So Much For My Pulitzer

MacBook ProYesterday’s post on SFist was about the MacWorld Expo. I only got to see it one day, because I’m in LA for business the rest of the week, but I think one day was plenty.

I actually got up early enough yesterday to make the morning keynote address, but I’d assumed that my exhibits-only pass wouldn’t give me access. I didn’t bother verifying that the thing was open to all attendees until yesterday morning around 8, and by that time, it was already too late. When I got to the Moscone Center, there were hundreds if not thousands of people lined up outside the building trying to get in for the keynote. (According to reports on the web, I didn’t miss much. It’s all on video from Apple’s site anyway, but I would’ve liked to see the crowd reaction to having Their Lord And Master in the same room as them).

So instead I had breakfast at Mel’s and then dicked around at the Metreon until the exhibit hall opened. I was very tempted to get Guitar Hero for the PS2, but some unseen calming force convinced me that it would be an even bigger waste of money than what I’m used to. Instead I just hung out at the Sony Style store and watched the video to La Tortura by Shakira and Alejandro Sanz that they had running on a constant loop. I watched it about five times and let me just say: daaaaaammmn. They’re both astoundingly hot. (And I like the song, too).

Anyway, the show was okay but kind of a disappointment. Not just because the new Apple stuff wasn’t all that spectacular, but because like I said in the article, I was hoping to see more of the Apple Thuggee Cult. The people were kind of clap-happy, but not to a particularly embarrassing degree; I’m guessing (and hoping) that most of that went on during Jobs’ presentation. The new iMac and not-Powerbook-anymore are impressive, sure, but there’s not the same kind of holy-shit-I-have-to-buy-that-right-now compulsion to them like there is with the new iPods.

But I admit I did buy the new iLife as soon as I got home. It was pretty standard stuff, there Apple goes again charging almost 100 bucks for a point upgrade, until they got to the iWeb demo. It does exactly the kind of stuff I’ve wished a million times over the year that somebody had already written. I’m sure that there are going to be all kinds of limitations with it that are only going to become apparent after I’ve played with it a while, but it made a great first impression.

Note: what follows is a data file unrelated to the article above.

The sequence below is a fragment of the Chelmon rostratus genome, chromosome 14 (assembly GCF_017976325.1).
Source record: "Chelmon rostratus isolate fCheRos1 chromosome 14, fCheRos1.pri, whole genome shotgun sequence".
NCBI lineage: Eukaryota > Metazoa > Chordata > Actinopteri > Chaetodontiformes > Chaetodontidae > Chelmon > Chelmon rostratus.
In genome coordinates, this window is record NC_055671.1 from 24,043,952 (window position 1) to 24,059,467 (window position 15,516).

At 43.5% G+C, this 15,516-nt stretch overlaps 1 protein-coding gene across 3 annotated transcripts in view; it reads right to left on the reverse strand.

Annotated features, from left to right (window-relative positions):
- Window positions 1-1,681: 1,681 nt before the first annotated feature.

Of course, GarageBand made a great first impression as well, and I used it for about a week and then never touched it again. But that was before I could make a podcast! Actually, I’ve got to say that the podcasting stuff in GB was the next most impressive part of the demo. I’m about as un-interested in podcasting as anybody (at least anybody self-absorbed enough to have an internet blog), but the support they have in there is pretty neat. For instance: if you set up a vocal track and a background music track, it automatically fades out the background music as soon as the voice starts, all NPR style.

10,000 Pixels In Your Pocket

I wrote another article for SFist, this one about Apple’s announcement and the new video iPod. The comments section is pretty funny. As angry and bitter about computers that I am, I’ve got to laugh at being called an Apple-hater, as I’m sitting here using Safari on my Mac mini hooked up to the second iPod I’ve bought and an iSight camera and an Apple wireless keyboard and two variations of Apple mice sitting next to my second PowerBook and knowing that I sold a PowerBook to one friend and convinced another friend to buy an iBook. Part of me wonders what you’ve got to do to be a real Apple devotee, but then the rest of me doesn’t want to know because I’m not sure I could afford it.

Oh yeah, and the guy who said that the obsession with expensive gadgets is a manifestation of a greater socialogical (sic) ill of consumerist excess and social withdrawal? Well, no shit, Brainiac.